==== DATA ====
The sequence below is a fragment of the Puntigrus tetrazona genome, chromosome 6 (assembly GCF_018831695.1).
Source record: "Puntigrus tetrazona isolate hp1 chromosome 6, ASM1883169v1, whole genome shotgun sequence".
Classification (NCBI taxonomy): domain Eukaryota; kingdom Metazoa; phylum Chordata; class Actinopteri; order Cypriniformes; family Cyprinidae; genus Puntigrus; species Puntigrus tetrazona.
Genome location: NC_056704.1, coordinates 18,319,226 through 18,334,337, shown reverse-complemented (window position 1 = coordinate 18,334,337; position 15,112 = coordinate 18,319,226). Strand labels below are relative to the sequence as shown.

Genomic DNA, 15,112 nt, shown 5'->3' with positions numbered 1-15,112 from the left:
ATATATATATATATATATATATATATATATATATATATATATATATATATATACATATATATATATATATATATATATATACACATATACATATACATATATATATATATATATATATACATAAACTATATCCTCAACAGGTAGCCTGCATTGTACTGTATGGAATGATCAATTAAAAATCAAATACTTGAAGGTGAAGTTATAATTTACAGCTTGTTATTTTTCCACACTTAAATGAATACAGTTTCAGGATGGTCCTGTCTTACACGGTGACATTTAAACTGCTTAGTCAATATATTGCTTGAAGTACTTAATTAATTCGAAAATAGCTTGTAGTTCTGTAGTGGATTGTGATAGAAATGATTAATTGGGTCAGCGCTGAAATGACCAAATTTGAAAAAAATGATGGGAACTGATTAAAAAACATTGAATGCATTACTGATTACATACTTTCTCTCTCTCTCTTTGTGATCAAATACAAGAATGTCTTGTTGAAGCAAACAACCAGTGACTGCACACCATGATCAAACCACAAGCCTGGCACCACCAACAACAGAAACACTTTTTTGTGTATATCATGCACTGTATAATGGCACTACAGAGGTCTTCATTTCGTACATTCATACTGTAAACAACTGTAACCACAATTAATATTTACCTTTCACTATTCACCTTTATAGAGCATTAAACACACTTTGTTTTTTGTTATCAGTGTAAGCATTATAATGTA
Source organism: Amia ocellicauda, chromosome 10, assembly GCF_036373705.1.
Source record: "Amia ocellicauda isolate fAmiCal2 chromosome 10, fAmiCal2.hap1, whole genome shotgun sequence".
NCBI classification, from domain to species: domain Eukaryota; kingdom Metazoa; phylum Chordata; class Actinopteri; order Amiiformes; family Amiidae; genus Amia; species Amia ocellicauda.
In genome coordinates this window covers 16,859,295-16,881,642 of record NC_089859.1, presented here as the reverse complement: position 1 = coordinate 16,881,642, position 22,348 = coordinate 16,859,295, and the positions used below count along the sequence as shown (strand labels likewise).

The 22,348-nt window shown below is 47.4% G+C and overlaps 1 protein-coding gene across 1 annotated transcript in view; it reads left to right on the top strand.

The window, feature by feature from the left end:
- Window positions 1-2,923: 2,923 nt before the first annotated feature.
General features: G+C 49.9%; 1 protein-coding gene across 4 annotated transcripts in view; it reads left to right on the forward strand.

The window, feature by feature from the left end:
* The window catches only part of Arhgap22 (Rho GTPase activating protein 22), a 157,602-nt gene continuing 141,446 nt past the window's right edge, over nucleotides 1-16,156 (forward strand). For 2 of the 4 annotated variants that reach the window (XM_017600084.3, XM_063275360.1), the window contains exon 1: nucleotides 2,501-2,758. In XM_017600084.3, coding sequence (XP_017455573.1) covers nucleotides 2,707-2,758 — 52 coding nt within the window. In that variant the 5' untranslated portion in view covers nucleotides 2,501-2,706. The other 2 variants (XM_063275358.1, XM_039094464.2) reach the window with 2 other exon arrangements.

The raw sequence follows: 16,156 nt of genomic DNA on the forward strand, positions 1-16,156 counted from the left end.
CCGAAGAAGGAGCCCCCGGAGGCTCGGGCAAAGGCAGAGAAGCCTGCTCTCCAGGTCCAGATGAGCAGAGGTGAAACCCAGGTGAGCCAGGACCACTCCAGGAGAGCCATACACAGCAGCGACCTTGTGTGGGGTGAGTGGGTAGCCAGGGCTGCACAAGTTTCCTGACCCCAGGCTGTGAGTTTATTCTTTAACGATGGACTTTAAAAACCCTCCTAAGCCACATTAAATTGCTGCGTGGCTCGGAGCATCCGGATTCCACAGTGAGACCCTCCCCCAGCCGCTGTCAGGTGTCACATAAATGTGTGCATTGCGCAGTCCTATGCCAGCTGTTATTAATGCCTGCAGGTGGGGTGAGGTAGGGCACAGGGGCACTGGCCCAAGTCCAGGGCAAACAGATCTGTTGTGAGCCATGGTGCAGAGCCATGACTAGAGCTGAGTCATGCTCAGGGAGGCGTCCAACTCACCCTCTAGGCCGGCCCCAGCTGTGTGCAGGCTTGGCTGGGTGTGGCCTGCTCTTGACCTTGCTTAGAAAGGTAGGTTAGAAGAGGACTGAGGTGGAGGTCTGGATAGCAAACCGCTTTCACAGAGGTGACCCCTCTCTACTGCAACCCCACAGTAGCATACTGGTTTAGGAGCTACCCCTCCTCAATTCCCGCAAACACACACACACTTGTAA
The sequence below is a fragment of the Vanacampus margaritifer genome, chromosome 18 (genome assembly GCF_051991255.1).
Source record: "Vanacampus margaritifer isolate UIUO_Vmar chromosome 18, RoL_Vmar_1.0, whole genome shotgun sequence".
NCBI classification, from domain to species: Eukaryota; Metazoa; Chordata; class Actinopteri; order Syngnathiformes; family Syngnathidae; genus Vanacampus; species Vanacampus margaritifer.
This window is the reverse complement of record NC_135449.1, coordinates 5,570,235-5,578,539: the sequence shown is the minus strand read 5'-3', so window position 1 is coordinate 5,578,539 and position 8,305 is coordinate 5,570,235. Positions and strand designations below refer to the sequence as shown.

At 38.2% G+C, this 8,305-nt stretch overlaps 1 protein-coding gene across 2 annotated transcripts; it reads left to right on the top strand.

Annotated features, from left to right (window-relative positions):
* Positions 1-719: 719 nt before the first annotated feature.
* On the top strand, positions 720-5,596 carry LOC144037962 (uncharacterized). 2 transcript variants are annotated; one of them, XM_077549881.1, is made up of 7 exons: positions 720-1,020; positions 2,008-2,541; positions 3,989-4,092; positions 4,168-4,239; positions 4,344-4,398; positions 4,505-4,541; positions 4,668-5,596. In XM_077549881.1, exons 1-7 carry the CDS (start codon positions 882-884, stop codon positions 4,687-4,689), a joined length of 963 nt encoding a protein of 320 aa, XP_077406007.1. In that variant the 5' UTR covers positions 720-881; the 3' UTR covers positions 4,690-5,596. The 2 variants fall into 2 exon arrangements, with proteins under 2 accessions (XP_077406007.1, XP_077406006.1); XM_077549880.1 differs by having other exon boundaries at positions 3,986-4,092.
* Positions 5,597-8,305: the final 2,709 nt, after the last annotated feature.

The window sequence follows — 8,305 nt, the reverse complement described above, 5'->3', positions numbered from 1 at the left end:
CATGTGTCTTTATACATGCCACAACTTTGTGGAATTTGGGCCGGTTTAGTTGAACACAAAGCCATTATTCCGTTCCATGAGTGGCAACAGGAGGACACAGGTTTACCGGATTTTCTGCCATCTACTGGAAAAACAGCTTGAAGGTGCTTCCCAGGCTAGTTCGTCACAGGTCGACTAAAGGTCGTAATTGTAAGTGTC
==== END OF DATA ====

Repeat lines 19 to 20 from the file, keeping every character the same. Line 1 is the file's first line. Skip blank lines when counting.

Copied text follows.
The sequence below is a fragment of the Vanacampus margaritifer genome, chromosome 18 (genome assembly GCF_051991255.1).
Source record: "Vanacampus margaritifer isolate UIUO_Vmar chromosome 18, RoL_Vmar_1.0, whole genome shotgun sequence".